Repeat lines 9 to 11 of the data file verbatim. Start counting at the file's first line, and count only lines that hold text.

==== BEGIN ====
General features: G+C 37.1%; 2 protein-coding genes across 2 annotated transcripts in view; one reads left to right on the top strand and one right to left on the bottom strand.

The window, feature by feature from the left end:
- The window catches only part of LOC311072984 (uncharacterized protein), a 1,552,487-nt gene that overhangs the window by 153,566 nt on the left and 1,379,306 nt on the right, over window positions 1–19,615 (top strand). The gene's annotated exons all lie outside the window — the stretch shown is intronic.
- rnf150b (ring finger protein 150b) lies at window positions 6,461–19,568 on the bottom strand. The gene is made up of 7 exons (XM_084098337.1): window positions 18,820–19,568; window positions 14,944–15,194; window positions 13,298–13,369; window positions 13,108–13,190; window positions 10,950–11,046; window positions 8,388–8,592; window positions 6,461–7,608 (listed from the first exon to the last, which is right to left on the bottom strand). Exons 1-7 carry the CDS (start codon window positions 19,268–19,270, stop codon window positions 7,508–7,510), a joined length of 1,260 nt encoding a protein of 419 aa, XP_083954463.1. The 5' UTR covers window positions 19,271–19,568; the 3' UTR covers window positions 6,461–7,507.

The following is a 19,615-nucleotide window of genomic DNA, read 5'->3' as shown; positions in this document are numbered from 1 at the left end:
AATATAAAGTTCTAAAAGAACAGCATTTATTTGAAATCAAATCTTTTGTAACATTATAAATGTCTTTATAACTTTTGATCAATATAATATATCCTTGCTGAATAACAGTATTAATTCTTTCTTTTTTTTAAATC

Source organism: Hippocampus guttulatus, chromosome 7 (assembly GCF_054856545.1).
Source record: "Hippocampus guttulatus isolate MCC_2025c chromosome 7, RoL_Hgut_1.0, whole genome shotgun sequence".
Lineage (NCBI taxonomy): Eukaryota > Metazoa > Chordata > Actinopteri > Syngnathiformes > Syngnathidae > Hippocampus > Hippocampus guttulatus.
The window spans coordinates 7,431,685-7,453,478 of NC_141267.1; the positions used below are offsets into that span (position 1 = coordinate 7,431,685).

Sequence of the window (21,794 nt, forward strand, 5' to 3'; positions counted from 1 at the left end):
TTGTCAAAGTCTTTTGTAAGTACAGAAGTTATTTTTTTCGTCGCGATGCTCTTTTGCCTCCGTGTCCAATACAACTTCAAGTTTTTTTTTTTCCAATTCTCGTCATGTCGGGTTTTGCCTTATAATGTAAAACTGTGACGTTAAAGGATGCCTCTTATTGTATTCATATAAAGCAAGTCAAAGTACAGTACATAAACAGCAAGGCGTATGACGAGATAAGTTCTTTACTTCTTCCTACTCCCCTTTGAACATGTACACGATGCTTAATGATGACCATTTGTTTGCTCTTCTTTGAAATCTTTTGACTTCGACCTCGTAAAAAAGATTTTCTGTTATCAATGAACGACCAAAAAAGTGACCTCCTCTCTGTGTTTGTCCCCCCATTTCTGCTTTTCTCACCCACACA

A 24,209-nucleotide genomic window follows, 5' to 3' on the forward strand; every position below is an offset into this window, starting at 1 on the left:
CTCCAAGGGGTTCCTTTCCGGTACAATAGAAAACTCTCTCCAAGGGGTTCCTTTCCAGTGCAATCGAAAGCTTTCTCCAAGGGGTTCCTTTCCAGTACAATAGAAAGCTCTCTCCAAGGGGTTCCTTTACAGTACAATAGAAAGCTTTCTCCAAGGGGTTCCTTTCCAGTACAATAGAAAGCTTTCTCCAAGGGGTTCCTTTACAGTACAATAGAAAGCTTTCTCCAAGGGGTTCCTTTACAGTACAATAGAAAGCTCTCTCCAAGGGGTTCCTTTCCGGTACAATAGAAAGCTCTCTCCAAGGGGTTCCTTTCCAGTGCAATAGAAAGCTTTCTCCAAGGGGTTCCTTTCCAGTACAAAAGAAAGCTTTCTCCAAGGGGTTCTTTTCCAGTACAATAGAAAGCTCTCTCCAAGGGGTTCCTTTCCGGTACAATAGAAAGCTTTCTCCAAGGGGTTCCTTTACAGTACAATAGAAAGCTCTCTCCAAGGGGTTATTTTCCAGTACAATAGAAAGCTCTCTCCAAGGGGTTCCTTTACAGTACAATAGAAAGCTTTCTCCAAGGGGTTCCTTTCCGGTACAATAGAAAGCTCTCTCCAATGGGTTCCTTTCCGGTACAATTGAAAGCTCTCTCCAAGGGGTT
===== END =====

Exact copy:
Lineage (NCBI taxonomy): Eukaryota > Metazoa > Chordata > Actinopteri > Syngnathiformes > Syngnathidae > Hippocampus > Hippocampus guttulatus.
The window spans coordinates 7,431,685-7,453,478 of NC_141267.1; the positions used below are offsets into that span (position 1 = coordinate 7,431,685).

Sequence of the window (21,794 nt, forward strand, 5' to 3'; positions counted from 1 at the left end):